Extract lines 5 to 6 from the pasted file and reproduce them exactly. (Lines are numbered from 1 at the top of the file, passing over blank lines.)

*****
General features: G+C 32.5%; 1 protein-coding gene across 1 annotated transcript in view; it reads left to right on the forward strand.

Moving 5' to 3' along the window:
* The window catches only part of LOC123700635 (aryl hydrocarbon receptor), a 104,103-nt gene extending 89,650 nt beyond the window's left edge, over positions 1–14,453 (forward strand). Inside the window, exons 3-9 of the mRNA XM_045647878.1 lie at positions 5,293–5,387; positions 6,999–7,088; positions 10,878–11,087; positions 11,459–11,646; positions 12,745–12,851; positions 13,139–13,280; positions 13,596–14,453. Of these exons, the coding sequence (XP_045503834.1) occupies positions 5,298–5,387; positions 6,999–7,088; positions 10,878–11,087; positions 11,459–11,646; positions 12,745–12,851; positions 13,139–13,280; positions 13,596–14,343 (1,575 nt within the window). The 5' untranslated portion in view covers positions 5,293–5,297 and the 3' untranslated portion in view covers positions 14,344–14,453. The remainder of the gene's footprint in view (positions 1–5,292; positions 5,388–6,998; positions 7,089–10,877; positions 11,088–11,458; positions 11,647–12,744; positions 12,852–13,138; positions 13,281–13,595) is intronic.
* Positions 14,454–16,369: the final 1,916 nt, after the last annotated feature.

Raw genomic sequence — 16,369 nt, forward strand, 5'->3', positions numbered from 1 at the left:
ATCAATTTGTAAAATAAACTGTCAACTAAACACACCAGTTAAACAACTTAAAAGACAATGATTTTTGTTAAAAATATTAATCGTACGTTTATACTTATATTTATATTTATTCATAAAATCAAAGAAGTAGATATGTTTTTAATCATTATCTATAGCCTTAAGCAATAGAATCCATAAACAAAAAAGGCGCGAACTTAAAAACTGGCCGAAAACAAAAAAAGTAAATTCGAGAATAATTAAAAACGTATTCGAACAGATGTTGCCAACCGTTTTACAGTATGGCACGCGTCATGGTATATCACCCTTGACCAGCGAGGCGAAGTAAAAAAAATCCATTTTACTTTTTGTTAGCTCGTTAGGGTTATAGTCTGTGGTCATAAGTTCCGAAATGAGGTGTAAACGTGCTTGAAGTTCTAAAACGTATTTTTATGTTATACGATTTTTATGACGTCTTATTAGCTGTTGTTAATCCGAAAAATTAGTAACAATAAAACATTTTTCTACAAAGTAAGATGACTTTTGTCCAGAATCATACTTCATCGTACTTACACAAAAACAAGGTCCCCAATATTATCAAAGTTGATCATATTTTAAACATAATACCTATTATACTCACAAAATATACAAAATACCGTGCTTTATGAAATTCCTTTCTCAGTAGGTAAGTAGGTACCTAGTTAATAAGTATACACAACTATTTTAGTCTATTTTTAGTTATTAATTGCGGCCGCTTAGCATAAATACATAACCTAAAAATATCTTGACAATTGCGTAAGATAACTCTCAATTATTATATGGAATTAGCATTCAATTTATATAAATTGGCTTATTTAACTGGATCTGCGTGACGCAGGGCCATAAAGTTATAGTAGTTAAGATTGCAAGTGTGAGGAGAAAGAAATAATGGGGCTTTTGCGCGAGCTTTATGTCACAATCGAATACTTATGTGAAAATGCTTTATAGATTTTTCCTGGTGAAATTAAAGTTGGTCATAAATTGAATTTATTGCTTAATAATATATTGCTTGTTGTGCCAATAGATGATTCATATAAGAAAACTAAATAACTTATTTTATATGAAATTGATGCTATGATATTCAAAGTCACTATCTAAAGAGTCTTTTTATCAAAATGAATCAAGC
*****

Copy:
Raw genomic sequence — 16,369 nt, forward strand, 5'->3', positions numbered from 1 at the left:
ATCAATTTGTAAAATAAACTGTCAACTAAACACACCAGTTAAACAACTTAAAAGACAATGATTTTTGTTAAAAATATTAATCGTACGTTTATACTTATATTTATATTTATTCATAAAATCAAAGAAGTAGATATGTTTTTAATCATTATCTATAGCCTTAAGCAATAGAATCCATAAACAAAAAAGGCGCGAACTTAAAAACTGGCCGAAAACAAAAAAAGTAAATTCGAGAATAATTAAAAACGTATTCGAACAGATGTTGCCAACCGTTTTACAGTATGGCACGCGTCATGGTATATCACCCTTGACCAGCGAGGCGAAGTAAAAAAAATCCATTTTACTTTTTGTTAGCTCGTTAGGGTTATAGTCTGTGGTCATAAGTTCCGAAATGAGGTGTAAACGTGCTTGAAGTTCTAAAACGTATTTTTATGTTATACGATTTTTATGACGTCTTATTAGCTGTTGTTAATCCGAAAAATTAGTAACAATAAAACATTTTTCTACAAAGTAAGATGACTTTTGTCCAGAATCATACTTCATCGTACTTACACAAAAACAAGGTCCCCAATATTATCAAAGTTGATCATATTTTAAACATAATACCTATTATACTCACAAAATATACAAAATACCGTGCTTTATGAAATTCCTTTCTCAGTAGGTAAGTAGGTACCTAGTTAATAAGTATACACAACTATTTTAGTCTATTTTTAGTTATTAATTGCGGCCGCTTAGCATAAATACATAACCTAAAAATATCTTGACAATTGCGTAAGATAACTCTCAATTATTATATGGAATTAGCATTCAATTTATATAAATTGGCTTATTTAACTGGATCTGCGTGACGCAGGGCCATAAAGTTATAGTAGTTAAGATTGCAAGTGTGAGGAGAAAGAAATAATGGGGCTTTTGCGCGAGCTTTATGTCACAATCGAATACTTATGTGAAAATGCTTTATAGATTTTTCCTGGTGAAATTAAAGTTGGTCATAAATTGAATTTATTGCTTAATAATATATTGCTTGTTGTGCCAATAGATGATTCATATAAGAAAACTAAATAACTTATTTTATATGAAATTGATGCTATGATATTCAAAGTCACTATCTAAAGAGTCTTTTTATCAAAATGAATCAAGC